I'm searching through a text file (example file shown below) and I'm trying to select various data from each group. For example I want to select "random text-x" data from each group, the "findMe" text, and the numbers from each group (e.g. from group A "100-012" and "499-217"), although the count of numbers in each group is unknown.

 1. [**] random text group A [**]
 2. random number of lines of text 
 3. findMe
 4. stufff...100-012 qwerty...499-217

 5. [**] random text group B [**]
 6. random lines of text 
 7. findMe

 8. [**] random text group C [**]
 9. random number of lines of text 
10. findMe
11. stufff...223-300 qwerty...888-888 zzzz...333-444

12. [**] continues......

My code is shown at the end, but it only outputs:

random text-A findMe ['100-012', '499-217', '223-300', '888-888', '333-444']

I'm really struggling to figure out where I'm going wrong. Any help is much appreciated, thanks.

import re

def patternMatching(group, line):
    section = re.findall(group, line)     
    for i in section:
        randText = re.search('\]\s(.*?)\[', i)
        result1 = randText.group(1)
        print result1
        findMe = re.search('findMe', line)
        result2 = findMe.group()
        print result2
        numbers = re.findall('(\d{3}\-\d{3})',line)
        print numbers

randomTextgroup = re.compile(r'\*{2}\].*\[\*{2}\].*\[\*{2}\]', re.DOTALL|re.S)
with open ("C:/Location/test.txt", 'r') as txt:
    a = randomTextgroup.findall(data)
    for i in a:
        patternMatching(randomTextgroup, i)

The output I was aiming to get was:

random text group A
100-012 499-217

random text group B

random text group C
223-300 888-888 333-444

For the group of numbers, I didn't really mind if it came in as ['223-300', '888-888', '333-444'], or as a tuple - just as long it was grouped so I could work with it.

  • Can you include an expected output? (in the form of actual code, e.g. should your output be [{"Text Group A": ["100-012", "499-217"]}, ...] or etc) and also what makes all these things special. How do we know if it's a findMe that we should capture or a qwerty that we shouldn't? – Adam Smith Aug 11 '14 at 19:44
  • (Expected output included with original post) With the actual data I'm working with there are characters I can ofset the "findMe"s to; e.g each findMe may be preceded by a < (I tried to make my example clear, but I see something like that could be better off included) Thanks for the edit, that formatting had me stumped. – Soap Aug 11 '14 at 20:04
  • What is this used for \*{2}\].*\[\*{2}\].*\[\*{2}\] ? Where it should probably be this \*{2}\].*\[\*{2}\].*(?=\[\*{2}\]) – sln Aug 11 '14 at 20:25
  • Indeed you're right I should have excluded the last [**] from being retrieved, thanks (I wasn't aware of that until now :) My idea was to read in each group so then I could perform other regex searches on those groups. – Soap Aug 11 '14 at 20:42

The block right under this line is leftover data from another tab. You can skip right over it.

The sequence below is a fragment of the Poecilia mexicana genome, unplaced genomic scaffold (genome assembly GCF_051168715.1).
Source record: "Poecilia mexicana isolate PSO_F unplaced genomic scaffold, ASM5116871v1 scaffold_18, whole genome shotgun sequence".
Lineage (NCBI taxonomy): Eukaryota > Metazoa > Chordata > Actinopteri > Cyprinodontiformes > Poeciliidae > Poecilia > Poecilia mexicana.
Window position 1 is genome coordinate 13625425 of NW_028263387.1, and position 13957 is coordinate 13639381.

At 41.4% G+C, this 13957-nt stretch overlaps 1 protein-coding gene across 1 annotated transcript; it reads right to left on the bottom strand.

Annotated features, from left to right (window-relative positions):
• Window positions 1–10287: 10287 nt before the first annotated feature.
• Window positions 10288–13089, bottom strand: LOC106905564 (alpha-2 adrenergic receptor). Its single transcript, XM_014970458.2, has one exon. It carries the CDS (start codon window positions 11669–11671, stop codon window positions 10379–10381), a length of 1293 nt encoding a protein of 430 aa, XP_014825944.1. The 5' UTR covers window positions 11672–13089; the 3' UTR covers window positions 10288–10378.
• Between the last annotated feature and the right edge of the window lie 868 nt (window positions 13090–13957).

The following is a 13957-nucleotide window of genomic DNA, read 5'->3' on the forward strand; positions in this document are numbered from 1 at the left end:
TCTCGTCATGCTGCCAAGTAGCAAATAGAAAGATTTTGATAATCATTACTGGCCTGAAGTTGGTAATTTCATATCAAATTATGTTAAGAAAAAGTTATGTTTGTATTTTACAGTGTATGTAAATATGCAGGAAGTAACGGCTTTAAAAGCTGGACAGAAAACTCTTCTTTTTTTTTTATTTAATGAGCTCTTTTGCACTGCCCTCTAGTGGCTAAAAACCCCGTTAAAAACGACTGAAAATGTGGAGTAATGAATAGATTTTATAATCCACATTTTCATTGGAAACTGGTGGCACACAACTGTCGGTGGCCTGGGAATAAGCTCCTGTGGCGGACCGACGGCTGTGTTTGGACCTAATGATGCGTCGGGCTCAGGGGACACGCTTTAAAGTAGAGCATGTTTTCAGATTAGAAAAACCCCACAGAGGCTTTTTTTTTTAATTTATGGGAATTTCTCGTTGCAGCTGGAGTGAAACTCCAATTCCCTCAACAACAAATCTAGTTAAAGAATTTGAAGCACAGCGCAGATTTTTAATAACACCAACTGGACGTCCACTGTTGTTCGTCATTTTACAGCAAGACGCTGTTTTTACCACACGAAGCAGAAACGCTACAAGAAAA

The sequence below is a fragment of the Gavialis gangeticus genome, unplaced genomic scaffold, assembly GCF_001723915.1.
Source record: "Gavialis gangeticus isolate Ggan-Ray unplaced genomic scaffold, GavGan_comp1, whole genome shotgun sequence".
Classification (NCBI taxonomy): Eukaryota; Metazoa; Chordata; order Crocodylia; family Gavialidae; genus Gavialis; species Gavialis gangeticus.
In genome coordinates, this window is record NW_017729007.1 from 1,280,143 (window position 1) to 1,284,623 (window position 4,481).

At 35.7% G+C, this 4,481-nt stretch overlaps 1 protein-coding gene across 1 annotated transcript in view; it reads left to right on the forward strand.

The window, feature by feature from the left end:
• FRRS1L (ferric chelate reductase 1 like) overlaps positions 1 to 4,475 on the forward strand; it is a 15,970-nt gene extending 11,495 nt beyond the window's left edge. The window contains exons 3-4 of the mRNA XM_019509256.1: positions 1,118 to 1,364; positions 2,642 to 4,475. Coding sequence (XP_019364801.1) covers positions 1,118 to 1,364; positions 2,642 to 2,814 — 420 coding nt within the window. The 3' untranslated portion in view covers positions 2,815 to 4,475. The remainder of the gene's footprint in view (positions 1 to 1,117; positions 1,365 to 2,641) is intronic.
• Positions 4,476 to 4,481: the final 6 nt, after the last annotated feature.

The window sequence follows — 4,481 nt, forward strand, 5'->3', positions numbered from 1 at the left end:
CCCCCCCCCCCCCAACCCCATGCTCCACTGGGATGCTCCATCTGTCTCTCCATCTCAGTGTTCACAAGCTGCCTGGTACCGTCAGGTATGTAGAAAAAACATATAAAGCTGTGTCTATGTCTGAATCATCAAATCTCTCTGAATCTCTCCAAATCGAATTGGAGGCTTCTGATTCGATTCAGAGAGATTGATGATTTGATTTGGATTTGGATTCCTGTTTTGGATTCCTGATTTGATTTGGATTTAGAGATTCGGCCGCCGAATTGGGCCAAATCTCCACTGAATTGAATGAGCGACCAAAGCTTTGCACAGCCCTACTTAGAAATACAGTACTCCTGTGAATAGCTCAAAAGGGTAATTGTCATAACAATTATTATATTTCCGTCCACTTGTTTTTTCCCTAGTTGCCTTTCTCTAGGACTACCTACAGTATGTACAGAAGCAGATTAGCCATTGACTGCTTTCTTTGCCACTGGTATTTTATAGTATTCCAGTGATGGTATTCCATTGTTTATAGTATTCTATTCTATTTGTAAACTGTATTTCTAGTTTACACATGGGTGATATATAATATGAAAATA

• @Soap thanks for the edit! Can you give us one chunk of your actual input? No need to list the whole file, we should be able to extrapolate from just one. I'm a bit confused about your assertion that each findMe may be preceded by a < does that mean that ALL findMes will be? How do we tell? Are they always on the second to last line? With regex it's usually easier to think in terms of ruling out everything that's NOT supposed to be captured rather than trying to capture everything that should be captured (which ultimately is just (.*) :D) – Adam Smith Aug 11 '14 at 20:43

I've finally got! :) Thanks @AdamSmith and @sln for your help and advice. Indeed the major factor was that the regex (@ randomTextgroup) was greedy. Then the additional for loop in patternMatching() resulted in there being no data...one for loop too many. Anyway, thank-you :)

randomTextgroup = re.compile(r'\*{2}\].*?\[\*{2}\].*?(?=\[\*{2}\])')

with open ("C:Location/test.txt", 'r') as txt:


    section = randomTextgroup.findall(data)

    for i in section:

        randText = re.search('\]\s(.*?)\[', i)
        test = randText.group(1)
        print test

        findMe = re.search('findMe', i)
        result2 = findMe.group()
        print result2

        numbers = re.findall('(\d{3}\-\d{3})', i)
        print numbers, '\n'

This results in the output below:

random text-A 
['100-012', '499-217'] 

random text-B 

random text-C 
['223-300', '888-888', '333-444']

N.B. for other readers the input file remains the same (as written in the original post)

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